In this tough, super-competitive economic climate of the twenty-first century, it's more important than ever to be thrifty. We need to conserve our resources and cut down on waste. The good news is, with just a few small changes, you can significantly stretch your budget without depriving yourself. Here are just ten of the many great ways to learn to live more frugally and save yourself a lot of money that can be put to better use than simply being wasted, because you are accustomed to spending without thinking. So dive right in, think about how you spend money, and see where you can improve your frugality!

  1. Quit buying stuff.
    Do you really need a new car right now or can you wait six months? Should you buy that book, or can you check it out from the library, read it online, or borrow it from a friend? Do you need that new outfit, or can you update something you have with a new accessory, or rework your wardrobe? Will replacing the buttons or adding some trim to the collar and cuffs make that blouse look new? See if you can find what you want for free on craigslist, freecycle, or somewhere else. If you must buy something, first check out the thrift stores in your area. Often items in the thrift store are just unwanted, and I've picked up many expensive brands of designer clothing for under a dollar—with the store's tags still attached.
  2. Drive frugally.
    Don't take the car for just one errand--you'll use a lot more gas because cold cars use more gas than warm ones. Plan your trips in advance, so that while you're out buying groceries, pick up what you'll need at the drugstore, too. Don't speed up and slow down a lot, but drive at an even speed. Rather than continuing to have your foot on the gas pedal when pulling up to a red light or stop sign, take your foot off the gas early and coast to the light. Don't idle in the drive-through--get out of the car and go into the store. Your gas tank will thank you. And don't forget to keep your tires properly inflated!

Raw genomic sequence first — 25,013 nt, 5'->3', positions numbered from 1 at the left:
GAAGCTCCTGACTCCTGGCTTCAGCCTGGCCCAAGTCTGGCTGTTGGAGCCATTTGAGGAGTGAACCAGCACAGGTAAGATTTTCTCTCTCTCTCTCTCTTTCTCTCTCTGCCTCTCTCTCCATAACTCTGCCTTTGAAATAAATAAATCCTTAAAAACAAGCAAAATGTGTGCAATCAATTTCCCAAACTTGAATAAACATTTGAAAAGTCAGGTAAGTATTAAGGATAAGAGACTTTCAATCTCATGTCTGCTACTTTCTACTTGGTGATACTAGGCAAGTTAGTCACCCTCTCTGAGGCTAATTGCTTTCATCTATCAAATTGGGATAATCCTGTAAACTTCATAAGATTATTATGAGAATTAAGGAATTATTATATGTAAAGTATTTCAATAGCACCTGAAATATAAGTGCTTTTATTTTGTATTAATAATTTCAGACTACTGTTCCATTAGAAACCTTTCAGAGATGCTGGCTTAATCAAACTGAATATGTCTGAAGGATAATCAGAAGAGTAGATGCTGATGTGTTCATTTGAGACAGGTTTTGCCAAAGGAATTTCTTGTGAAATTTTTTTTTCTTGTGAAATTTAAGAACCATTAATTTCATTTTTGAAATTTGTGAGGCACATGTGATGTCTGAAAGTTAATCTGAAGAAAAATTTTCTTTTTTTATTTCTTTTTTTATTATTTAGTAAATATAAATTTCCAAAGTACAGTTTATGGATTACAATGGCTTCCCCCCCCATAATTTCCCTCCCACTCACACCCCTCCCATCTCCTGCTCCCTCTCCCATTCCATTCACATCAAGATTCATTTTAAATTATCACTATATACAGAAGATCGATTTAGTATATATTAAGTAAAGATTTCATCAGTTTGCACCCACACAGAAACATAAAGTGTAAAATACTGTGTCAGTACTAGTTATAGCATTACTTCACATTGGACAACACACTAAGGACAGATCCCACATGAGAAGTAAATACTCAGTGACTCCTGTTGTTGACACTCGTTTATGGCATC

3. Eat at home.
    Most of the expenses at the restaurant don't go for food ingredients, but for things like utilities, insurance, and other expenses. You can make it yourself much cheaper. In addition, the food will be fresher, and you will be able to get exactly what you want. Recipes for just about everything are available on the internet, with step-by-step instructions and pictures of each step.
  4. Amuse yourself.
    These days, a movie plus snacks for three children and an adult can be more than $55--but you can rent a movie and watch it at home for under $10. Even cheaper is to teach your family how to amuse themselves. A board game will cost only a few dollars (especially if bought second-hand) and can give your family years of fun. Or teach everyone a different musical instrument and learn to play together. Libraries, museums, and other venues often have free events--some even provide free food or classes. If you learn a useful hobby like sewing, you might even be able to turn it into a home business. At the very least you will save money.Learning to Sew
  5. Make it yourself.
    Buying almost anything is more expensive than making it yourself. Sign up for a free class on sewing, cooking, etc. Even paying to learn to sew or cook will pay off in the long run. You can make a new shirt for a few dollars, and patterns are reusable, or take a worn-out piece of clothing and use it as a new pattern. A few herbs, onions, tomatoes or peppers grown in a windowsill can reduce your food bill. We spent $3.53 for a tomato plant that gave us 30 pounds of tomatoes in a single year.Canning Food